[*]Music Selection Play: You can use this feature to skip straight to the musical selections which play from the feature film...however you also get the addition of bouncing-ball style lyrics to sing along. Great for kids, and it would be even greater if the songs were good... [​IMG]
    [*]Backstage Disney: Lion Kings' Matter of Facts: I'm not sure what the best way to "name" this feature would be...but what happens is while you're watching the movie, occasionally you get a pop-up blurb that presents some interesting (well, in theory) fact about something on screen. Most of the facts are nature-related...teaching kids facts about lions, African wildlife, etc. I thought it was kind of cool and I think that kids will enjoy it. It's a rather creative use of what I assume is the subtitle feature (which is graphical in nature allowing a broader application than just "words" in typical subtitle form).
    [/list]
    Disc 2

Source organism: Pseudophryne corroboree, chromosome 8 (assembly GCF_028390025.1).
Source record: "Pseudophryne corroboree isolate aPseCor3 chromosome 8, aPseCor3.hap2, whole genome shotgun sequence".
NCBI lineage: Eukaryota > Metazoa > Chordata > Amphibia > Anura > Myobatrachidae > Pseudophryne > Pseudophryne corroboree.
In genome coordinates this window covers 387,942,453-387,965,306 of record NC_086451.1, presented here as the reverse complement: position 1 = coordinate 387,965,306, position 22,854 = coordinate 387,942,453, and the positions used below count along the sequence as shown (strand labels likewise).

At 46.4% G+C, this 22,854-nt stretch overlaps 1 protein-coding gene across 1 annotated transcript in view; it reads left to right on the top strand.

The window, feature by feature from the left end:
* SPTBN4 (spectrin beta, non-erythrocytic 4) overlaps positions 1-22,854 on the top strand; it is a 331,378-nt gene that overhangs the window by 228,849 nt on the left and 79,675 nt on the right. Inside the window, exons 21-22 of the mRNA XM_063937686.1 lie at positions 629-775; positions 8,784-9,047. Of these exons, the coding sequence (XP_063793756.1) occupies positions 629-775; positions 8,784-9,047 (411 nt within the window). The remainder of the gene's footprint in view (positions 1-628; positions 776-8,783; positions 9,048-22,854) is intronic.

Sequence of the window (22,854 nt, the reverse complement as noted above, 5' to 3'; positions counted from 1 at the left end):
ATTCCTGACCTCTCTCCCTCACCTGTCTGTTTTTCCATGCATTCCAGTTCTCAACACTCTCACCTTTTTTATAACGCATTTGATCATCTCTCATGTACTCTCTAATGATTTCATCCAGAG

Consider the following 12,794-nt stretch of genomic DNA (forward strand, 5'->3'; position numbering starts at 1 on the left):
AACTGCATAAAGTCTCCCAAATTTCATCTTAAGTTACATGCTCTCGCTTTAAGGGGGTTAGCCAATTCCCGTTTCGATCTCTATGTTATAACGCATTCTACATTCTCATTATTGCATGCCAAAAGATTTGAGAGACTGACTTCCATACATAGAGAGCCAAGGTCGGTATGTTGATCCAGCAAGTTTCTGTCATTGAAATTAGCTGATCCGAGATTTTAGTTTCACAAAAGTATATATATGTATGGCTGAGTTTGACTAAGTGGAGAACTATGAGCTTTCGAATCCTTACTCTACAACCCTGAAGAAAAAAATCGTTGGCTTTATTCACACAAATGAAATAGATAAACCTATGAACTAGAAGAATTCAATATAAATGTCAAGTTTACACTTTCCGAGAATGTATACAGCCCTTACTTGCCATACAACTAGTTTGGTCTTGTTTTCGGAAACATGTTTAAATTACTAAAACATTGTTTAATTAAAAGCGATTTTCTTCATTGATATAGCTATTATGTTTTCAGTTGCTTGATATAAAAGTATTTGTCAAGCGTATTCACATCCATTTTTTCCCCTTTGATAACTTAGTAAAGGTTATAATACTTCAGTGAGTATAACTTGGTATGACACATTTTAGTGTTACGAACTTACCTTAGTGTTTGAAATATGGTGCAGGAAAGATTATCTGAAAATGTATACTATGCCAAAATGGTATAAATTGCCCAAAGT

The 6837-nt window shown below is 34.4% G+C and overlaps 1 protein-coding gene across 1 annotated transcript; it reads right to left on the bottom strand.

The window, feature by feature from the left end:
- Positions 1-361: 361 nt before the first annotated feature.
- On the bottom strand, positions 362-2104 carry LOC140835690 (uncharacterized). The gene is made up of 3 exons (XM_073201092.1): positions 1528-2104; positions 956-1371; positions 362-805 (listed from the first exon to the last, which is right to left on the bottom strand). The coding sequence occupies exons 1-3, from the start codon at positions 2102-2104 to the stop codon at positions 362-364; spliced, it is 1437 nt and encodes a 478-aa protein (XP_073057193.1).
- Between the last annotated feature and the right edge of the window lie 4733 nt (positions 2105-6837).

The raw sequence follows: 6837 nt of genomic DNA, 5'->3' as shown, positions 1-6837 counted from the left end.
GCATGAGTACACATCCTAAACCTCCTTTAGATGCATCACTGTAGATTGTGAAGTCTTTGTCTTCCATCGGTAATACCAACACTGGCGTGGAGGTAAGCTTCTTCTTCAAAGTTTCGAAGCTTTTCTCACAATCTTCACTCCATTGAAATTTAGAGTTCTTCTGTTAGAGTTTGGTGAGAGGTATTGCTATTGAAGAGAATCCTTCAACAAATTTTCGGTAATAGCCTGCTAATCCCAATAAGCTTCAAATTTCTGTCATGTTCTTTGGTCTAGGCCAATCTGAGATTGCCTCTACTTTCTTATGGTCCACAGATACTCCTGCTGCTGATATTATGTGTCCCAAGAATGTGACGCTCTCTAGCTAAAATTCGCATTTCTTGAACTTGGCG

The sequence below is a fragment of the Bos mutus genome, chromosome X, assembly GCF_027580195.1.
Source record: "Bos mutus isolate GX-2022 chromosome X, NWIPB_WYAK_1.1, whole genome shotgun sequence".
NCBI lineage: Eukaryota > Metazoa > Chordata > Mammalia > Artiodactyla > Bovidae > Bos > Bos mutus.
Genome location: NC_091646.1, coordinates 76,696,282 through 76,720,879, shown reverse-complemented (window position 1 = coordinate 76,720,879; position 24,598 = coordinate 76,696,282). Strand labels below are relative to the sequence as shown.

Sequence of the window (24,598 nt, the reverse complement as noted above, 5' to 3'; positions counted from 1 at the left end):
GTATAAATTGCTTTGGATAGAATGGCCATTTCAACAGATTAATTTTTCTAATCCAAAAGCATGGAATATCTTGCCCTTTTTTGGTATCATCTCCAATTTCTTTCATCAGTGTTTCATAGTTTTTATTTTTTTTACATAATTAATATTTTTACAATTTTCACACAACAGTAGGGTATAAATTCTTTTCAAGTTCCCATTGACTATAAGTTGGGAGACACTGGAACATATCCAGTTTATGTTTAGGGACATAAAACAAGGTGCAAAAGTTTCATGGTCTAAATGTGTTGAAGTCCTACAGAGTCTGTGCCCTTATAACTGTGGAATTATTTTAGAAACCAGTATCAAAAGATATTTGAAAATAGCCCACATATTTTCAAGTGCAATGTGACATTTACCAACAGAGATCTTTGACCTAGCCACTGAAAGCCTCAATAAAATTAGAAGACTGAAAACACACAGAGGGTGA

[*]One By One Animated Short: Really, really cool. I'd buy the disc just for this. This is a wonderful animated short about 6 minutes in length that is overlaid onto the "One By One" track from the Lion King "Rhythm of the Pridelands" soundtrack album (though this version of the song is slightly different, though still performed by Lebo M). You see some poor African village children making and flying kites...which sounds simple but the effect is rather artful. This feature is 16x9 encoded with 5.1 audio...and are you ready for this???...there is absolutely NO EE whatsoever. A PERFECT video transfer/mastering...loads of natural unfiltered detail and no ringing at all. So that tells you that the EE we see in the feature film is not the fault of some improperly designed MPEG encoder...because this feature escaped unharmed. If you want to see animation on your projector that looks as natural and as film-like as is possible with DVD, this short is the demo piece to use. Marvelous technically and artfully. Good job Disney (not just learn to master your feature presentations with this same level of quality...).